Medical students face a daunting workload that includes the pressures of the clinical environment. The resulting stresses can adversely impact academic performance and life satisfaction, among a number of other factors.
Mindfulness practices, such as yoga and meditation, are becoming an increasingly popular mechanism through which medical trainees harness their stress. While they take on various forms, the programs typically emphasize a focus on being present in the moment. Employing such techniques effectively requires training and self-discipline.
“With a mindfulness practice, it’s really simple in theory,” said Chloe Zimmerman, a post-graduate researcher who is helping to implement a mindfulness curriculum at Brown University’s Warren Alpert Medical School. “In general the goal is you focus your attention on the breath and the body. When your mind wanders, you bring it back. As soon as you try it, you realize it’s not simple at all.”
Ronald Epstein, MD, is the author of “Attending: Medicine, Mindfulness, and Humanity.” He has been teaching a mindful practice course to third-year medical students at the University of Rochester Medical Center since 2007.
“We all have a need to know ourselves better and to understand our place in the world,” said. Dr. Epstein, a professor of family medicine, psychiatry and oncology and medicine at Rochester. “That’s the fundamental motivation for students to not only think of medical training as learning a set of facts and procedures but also paying attention to their evolving relationship to the work that they do. The meaning they derive from that work, and their connection to it.”
A recent study indicated that medical students who participate in mindfulness based stress reduction programs see a decrease in anxiety and stress. Reduction in outside noise combined with the discipline to remain present in the moment can also lead to more effective concentration, Zimmerman believes.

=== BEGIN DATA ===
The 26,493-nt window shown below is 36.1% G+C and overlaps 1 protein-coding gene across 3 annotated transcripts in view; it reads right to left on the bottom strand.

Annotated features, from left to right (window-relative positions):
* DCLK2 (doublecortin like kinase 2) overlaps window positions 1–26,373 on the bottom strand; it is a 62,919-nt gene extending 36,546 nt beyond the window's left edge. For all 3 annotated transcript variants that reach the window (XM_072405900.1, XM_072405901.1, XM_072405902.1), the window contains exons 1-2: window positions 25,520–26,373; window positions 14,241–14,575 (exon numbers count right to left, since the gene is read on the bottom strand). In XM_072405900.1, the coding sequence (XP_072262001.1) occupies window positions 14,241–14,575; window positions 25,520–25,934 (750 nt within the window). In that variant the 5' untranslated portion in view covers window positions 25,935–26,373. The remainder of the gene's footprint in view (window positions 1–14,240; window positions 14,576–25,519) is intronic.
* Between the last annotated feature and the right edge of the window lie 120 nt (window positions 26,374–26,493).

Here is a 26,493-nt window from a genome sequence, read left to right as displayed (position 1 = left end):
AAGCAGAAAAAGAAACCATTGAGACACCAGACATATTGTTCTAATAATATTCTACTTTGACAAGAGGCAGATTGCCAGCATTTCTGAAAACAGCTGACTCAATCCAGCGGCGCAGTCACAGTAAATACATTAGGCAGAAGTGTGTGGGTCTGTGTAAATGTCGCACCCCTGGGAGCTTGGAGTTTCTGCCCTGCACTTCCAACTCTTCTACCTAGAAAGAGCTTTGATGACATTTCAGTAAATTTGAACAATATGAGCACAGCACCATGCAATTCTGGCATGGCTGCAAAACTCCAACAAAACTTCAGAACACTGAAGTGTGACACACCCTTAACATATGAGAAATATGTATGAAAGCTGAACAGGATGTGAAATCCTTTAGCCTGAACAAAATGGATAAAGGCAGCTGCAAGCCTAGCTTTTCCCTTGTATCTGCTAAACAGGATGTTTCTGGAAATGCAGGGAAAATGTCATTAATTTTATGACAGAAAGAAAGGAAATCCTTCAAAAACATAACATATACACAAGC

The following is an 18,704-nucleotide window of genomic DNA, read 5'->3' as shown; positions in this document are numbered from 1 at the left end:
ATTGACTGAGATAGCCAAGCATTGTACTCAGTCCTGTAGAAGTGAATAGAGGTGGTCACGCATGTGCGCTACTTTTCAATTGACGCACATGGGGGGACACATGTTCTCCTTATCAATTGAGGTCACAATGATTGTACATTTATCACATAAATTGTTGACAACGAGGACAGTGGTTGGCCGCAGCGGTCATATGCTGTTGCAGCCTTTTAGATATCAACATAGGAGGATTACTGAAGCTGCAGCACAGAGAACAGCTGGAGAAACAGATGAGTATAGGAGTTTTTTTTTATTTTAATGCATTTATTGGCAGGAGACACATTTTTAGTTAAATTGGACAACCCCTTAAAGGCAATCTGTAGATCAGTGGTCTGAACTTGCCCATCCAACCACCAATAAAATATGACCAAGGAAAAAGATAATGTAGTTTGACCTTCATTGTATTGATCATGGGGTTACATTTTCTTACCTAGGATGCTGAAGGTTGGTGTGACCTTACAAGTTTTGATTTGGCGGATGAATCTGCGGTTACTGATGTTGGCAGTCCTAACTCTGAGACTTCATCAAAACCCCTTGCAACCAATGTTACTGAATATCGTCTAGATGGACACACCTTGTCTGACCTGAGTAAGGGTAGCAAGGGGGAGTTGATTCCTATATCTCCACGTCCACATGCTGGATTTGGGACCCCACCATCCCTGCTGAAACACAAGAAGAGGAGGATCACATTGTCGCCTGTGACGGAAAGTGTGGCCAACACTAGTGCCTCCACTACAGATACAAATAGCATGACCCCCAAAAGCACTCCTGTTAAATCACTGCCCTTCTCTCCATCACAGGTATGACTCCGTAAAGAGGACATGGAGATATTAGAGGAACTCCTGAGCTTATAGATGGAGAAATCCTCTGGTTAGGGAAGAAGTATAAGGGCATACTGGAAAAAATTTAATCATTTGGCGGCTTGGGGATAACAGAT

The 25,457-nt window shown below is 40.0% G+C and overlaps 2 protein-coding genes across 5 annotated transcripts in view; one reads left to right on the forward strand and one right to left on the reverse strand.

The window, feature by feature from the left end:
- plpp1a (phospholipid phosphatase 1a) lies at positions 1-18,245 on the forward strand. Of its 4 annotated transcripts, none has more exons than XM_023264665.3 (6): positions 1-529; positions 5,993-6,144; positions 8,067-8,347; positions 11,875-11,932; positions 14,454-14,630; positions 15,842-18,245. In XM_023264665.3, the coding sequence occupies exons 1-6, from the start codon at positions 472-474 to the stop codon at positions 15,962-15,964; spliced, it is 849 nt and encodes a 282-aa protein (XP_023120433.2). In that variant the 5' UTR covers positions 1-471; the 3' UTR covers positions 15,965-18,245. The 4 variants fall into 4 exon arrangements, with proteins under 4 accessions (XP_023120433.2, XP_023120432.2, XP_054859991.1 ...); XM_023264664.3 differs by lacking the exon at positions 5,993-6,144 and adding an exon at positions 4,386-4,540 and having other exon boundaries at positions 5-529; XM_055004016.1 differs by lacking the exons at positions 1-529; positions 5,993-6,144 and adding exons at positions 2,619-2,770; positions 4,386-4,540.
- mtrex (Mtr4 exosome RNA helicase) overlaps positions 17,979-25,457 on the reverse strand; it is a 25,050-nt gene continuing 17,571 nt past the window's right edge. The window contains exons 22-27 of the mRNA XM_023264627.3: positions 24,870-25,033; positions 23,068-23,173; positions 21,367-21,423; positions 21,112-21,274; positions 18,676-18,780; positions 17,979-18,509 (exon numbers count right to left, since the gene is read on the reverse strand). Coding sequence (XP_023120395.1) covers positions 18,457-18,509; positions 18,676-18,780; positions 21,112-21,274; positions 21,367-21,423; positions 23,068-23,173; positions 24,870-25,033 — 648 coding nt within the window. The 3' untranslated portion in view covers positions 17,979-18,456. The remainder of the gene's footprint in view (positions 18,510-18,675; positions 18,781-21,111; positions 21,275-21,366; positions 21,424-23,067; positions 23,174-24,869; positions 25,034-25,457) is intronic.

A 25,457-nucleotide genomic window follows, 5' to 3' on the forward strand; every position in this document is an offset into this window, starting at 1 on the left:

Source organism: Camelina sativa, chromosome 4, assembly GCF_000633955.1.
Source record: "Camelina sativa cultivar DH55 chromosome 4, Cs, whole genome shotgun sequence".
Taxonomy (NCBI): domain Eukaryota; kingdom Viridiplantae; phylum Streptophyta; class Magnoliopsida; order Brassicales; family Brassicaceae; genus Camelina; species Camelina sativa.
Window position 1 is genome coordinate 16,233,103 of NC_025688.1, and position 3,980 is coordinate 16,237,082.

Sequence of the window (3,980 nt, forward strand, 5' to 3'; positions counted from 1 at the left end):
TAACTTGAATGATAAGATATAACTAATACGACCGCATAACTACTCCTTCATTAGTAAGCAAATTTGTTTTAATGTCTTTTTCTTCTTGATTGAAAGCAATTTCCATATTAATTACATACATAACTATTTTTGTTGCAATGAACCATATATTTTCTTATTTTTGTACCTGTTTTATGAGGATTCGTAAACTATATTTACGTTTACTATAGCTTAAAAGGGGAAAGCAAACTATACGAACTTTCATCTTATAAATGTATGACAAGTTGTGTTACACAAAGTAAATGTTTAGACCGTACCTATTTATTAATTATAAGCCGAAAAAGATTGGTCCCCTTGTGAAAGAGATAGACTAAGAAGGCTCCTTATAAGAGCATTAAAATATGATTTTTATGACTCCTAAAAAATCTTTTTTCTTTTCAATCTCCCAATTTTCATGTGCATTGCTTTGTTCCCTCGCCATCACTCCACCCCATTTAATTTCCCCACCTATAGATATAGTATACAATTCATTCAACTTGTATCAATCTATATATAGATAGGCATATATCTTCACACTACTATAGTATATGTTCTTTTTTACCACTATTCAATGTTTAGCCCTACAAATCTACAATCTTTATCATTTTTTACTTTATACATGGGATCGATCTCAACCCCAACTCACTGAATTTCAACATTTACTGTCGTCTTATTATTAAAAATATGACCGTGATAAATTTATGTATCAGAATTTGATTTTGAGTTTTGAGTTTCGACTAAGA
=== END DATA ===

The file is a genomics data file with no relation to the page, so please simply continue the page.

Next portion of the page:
“Medical students are being trained to have 100 things on their mind at all times,” she said. “It’s harder and harder to focus on one thing explicitly. [Mindfulness] gives you that skill to know that you can focus on everything at once, but when you need to focus on one thing, you can be present with it.”
As of 2014, mindfulness programs were offered at the majority of U.S. medical schools. A mindfulness practice, however, requires an outside commitment from the practitioner.
Therein lies one of the challenges. For medical students, taking even 15 minutes a day to meditate might not be possible. That doesn’t mean one can’t tailor a mindfulness practice to their schedule.
“Some people think of mindfulness as going off to a retreat and sitting in a lotus positon for a period of time or sitting by a still pond, and all of that is very nice and useful, but the mindfulness that I try to emphasize with medical students and practitioners is being mindful in the moment while you’re actually doing your work,” Dr. Epstein said.
“I encourage people to find some way to find quiet time during busy and chaotic workdays. Even if it’s taking a second before you go in to see the next patient and you pause to take a breath and mentally set aside what’s just happened with the previous patient, I view that as a mindfulness practice. It’s a way of being aware of your own state of being and a way of regulating and modulating your attention, your emotion, your state of presence during your work life."